Wednesday saw the launch of the first smartphone from Amazon, the Fire Phone, and there are quite a few unique features that should get the public to purchase it.
The Fire Phone has an amazing set of front facing cameras, which create a brilliant 3D effect on icons and some text. The 3D ‘Dynamic Perspective’ works by sensing where your head is in relation to the screen, so when you move your head, the screen automatically changes, giving the 3D effect.
Fire also incorporates Firefly, which enables the camera to recognise objects and text so that the user can quickly buy the product, go to the website or make a call.
Looks-wise, the Fire Phone is similar to the iPhone 4, as it has the same glass panels on the front and back. Size-wise it’s about the same size as the new iPhone 6.
Operating the new Fire is great fun, as you can use many different ways to view screens, scroll down or switch between content. For instance, the Fire has a neat tilting system where tilting the phone to either the right or left will bring up the menu, and you can hide this by simply tilting the other way.
There’s also an auto-scrolling function in which tilting the phone up or down will scroll the page for you. The more you tip the page the faster the content will scroll. You can also rotate the phone to bring up Amazon’s tech support service, the torch and notifications. By slightly tilting the phone you can view extra information, such as larger pictures of items that you are browsing.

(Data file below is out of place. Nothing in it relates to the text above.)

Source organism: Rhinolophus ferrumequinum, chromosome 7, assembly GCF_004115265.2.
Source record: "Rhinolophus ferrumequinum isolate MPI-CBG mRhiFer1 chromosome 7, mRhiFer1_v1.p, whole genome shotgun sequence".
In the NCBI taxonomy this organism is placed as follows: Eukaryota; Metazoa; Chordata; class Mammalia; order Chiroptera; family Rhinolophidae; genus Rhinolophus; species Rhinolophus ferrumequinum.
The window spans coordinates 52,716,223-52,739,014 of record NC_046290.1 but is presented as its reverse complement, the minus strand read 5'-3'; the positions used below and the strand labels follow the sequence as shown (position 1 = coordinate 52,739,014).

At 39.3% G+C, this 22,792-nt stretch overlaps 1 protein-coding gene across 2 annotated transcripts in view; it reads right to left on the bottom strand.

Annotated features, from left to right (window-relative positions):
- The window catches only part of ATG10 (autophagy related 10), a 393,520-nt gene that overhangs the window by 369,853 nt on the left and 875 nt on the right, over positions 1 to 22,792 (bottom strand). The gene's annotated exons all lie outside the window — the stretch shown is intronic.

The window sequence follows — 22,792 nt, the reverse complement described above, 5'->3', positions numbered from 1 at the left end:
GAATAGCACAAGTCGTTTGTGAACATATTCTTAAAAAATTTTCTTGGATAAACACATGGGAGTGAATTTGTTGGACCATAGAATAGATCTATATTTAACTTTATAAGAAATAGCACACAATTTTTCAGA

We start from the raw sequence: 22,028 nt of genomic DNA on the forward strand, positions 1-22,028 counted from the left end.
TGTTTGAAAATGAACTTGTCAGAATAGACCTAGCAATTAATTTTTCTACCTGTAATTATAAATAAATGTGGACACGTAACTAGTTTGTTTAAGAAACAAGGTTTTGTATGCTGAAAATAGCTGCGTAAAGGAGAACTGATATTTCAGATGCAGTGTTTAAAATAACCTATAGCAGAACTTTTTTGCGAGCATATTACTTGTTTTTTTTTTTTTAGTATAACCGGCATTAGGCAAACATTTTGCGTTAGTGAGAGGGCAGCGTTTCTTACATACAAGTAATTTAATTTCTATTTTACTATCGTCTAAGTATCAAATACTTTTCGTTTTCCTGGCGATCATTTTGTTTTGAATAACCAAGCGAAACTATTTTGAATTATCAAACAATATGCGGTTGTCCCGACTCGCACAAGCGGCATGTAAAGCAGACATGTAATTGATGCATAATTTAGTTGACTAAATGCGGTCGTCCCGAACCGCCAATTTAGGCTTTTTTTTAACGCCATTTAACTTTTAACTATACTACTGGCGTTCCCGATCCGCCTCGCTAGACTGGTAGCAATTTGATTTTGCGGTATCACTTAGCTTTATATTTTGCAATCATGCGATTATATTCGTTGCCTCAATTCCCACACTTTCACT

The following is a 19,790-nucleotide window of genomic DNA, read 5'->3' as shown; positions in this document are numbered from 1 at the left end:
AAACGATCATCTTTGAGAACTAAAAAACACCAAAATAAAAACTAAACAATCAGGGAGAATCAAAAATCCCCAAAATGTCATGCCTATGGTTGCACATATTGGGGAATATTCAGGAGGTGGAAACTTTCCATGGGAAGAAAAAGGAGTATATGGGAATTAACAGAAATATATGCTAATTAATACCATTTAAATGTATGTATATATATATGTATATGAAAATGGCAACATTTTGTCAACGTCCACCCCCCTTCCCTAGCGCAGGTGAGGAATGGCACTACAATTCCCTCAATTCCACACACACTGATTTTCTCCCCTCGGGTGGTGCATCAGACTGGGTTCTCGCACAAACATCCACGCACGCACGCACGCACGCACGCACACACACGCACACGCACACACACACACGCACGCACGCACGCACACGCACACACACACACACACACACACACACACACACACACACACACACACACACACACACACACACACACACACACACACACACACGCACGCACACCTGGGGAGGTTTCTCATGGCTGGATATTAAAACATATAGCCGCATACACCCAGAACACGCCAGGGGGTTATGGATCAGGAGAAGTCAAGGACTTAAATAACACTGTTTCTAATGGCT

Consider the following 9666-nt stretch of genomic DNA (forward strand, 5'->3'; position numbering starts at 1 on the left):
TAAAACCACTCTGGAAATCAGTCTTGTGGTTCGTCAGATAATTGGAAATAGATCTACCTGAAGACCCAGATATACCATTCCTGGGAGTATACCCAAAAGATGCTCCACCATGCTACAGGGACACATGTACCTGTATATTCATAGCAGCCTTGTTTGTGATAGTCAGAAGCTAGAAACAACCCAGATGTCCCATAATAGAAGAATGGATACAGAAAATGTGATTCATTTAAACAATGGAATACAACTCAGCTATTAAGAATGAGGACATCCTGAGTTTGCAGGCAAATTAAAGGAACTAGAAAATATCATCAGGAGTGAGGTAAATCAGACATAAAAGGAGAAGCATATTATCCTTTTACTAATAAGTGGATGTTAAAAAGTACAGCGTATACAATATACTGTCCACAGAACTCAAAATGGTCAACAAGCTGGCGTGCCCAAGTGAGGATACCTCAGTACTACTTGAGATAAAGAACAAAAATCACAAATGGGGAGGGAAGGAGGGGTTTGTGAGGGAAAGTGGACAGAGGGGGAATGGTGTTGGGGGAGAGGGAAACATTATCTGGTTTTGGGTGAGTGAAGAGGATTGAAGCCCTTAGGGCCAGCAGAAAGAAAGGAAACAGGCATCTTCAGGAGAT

As for the touchscreen, swiping in from the right-hand side or left-hand side will bring up different menus and information, depending on which app you are using.
So does the new Fire have enough great features to convince people to lock into Amazon’s products? Those people who already have Fire Kindles will certainly be used to the operating system, and if buying physical products quickly and easily from Amazon is a priority, then this is definitely the phone for you.
What might put people off however is that the Fire does not have Google, which means no Google Play store so no games, maps, YouTube or Gmail. Amazon has made its own maps app, using the 3D effect of Dynamic Perspective, but although there are 3D buildings, the landmarks have little detailing. The maps do give you directions for driving, walking and public transport however.
If you sign up to Fire before 2015, you get a year’s free membership to Prime, the dvd service worth around $90 annually. So is it likely to appeal to everyone? Cameron Janes, Amazon’s director of the Fire phone, told the Guardian:
“We think the Fire Phone will be a great phone for Amazon customers, amazing for Prime customers, but it’s a very competitive phone and good for people who want a new phone in general. It’s amazing value with a bundled year of Amazon Prime giving access to 15,000 videos and 500,000 books, plus free unlimited photo cloud storage and customer support from the built-in MayDay feature.”
The Fire has been on sale in the U.S for a month already, and is set to reach the UK and Australia at the start of the fall. But early feedback from tech experts has not been favourable, with some bemoaning the poor battery life, and others stating that it is too gimmicky and too expensive ($200 on-contract, $650 off).